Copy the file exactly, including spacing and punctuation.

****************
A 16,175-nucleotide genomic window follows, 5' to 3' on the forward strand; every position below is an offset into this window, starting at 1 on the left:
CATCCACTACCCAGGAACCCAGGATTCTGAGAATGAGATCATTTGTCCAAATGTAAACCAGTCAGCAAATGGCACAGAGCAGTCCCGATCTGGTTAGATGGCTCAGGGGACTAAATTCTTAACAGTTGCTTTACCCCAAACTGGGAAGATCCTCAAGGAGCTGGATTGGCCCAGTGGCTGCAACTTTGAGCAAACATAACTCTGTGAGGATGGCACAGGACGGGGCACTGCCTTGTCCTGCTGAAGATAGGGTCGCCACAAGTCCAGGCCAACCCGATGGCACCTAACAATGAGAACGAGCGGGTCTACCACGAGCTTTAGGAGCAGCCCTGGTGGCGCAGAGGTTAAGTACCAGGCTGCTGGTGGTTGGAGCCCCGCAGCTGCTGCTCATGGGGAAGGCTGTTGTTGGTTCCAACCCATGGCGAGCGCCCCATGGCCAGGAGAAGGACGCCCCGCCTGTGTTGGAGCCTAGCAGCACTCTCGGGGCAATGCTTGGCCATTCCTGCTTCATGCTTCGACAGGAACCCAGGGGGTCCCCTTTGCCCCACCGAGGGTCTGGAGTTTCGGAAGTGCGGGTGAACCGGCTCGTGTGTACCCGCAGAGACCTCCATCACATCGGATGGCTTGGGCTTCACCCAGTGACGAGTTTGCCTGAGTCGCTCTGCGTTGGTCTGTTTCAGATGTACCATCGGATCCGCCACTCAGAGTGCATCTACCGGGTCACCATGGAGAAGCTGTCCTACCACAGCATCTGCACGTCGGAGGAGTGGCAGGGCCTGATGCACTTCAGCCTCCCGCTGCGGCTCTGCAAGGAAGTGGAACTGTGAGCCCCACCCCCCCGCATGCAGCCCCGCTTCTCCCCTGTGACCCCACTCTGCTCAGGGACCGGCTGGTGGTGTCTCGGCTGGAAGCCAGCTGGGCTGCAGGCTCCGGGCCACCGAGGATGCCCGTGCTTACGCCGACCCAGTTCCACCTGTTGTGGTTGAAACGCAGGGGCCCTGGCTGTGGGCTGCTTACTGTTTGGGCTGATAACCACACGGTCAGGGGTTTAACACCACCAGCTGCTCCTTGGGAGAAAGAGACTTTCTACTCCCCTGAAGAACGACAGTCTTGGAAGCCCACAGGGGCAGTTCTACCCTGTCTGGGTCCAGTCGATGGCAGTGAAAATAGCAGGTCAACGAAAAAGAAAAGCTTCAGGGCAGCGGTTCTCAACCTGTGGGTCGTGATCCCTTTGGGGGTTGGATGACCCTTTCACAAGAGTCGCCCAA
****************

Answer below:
A 16,175-nucleotide genomic window follows, 5' to 3' on the forward strand; every position below is an offset into this window, starting at 1 on the left:
CATCCACTACCCAGGAACCCAGGATTCTGAGAATGAGATCATTTGTCCAAATGTAAACCAGTCAGCAAATGGCACAGAGCAGTCCCGATCTGGTTAGATGGCTCAGGGGACTAAATTCTTAACAGTTGCTTTACCCCAAACTGGGAAGATCCTCAAGGAGCTGGATTGGCCCAGTGGCTGCAACTTTGAGCAAACATAACTCTGTGAGGATGGCACAGGACGGGGCACTGCCTTGTCCTGCTGAAGATAGGGTCGCCACAAGTCCAGGCCAACCCGATGGCACCTAACAATGAGAACGAGCGGGTCTACCACGAGCTTTAGGAGCAGCCCTGGTGGCGCAGAGGTTAAGTACCAGGCTGCTGGTGGTTGGAGCCCCGCAGCTGCTGCTCATGGGGAAGGCTGTTGTTGGTTCCAACCCATGGCGAGCGCCCCATGGCCAGGAGAAGGACGCCCCGCCTGTGTTGGAGCCTAGCAGCACTCTCGGGGCAATGCTTGGCCATTCCTGCTTCATGCTTCGACAGGAACCCAGGGGGTCCCCTTTGCCCCACCGAGGGTCTGGAGTTTCGGAAGTGCGGGTGAACCGGCTCGTGTGTACCCGCAGAGACCTCCATCACATCGGATGGCTTGGGCTTCACCCAGTGACGAGTTTGCCTGAGTCGCTCTGCGTTGGTCTGTTTCAGATGTACCATCGGATCCGCCACTCAGAGTGCATCTACCGGGTCACCATGGAGAAGCTGTCCTACCACAGCATCTGCACGTCGGAGGAGTGGCAGGGCCTGATGCACTTCAGCCTCCCGCTGCGGCTCTGCAAGGAAGTGGAACTGTGAGCCCCACCCCCCCGCATGCAGCCCCGCTTCTCCCCTGTGACCCCACTCTGCTCAGGGACCGGCTGGTGGTGTCTCGGCTGGAAGCCAGCTGGGCTGCAGGCTCCGGGCCACCGAGGATGCCCGTGCTTACGCCGACCCAGTTCCACCTGTTGTGGTTGAAACGCAGGGGCCCTGGCTGTGGGCTGCTTACTGTTTGGGCTGATAACCACACGGTCAGGGGTTTAACACCACCAGCTGCTCCTTGGGAGAAAGAGACTTTCTACTCCCCTGAAGAACGACAGTCTTGGAAGCCCACAGGGGCAGTTCTACCCTGTCTGGGTCCAGTCGATGGCAGTGAAAATAGCAGGTCAACGAAAAAGAAAAGCTTCAGGGCAGCGGTTCTCAACCTGTGGGTCGTGATCCCTTTGGGGGTTGGATGACCCTTTCACAAGAGTCGCCCAA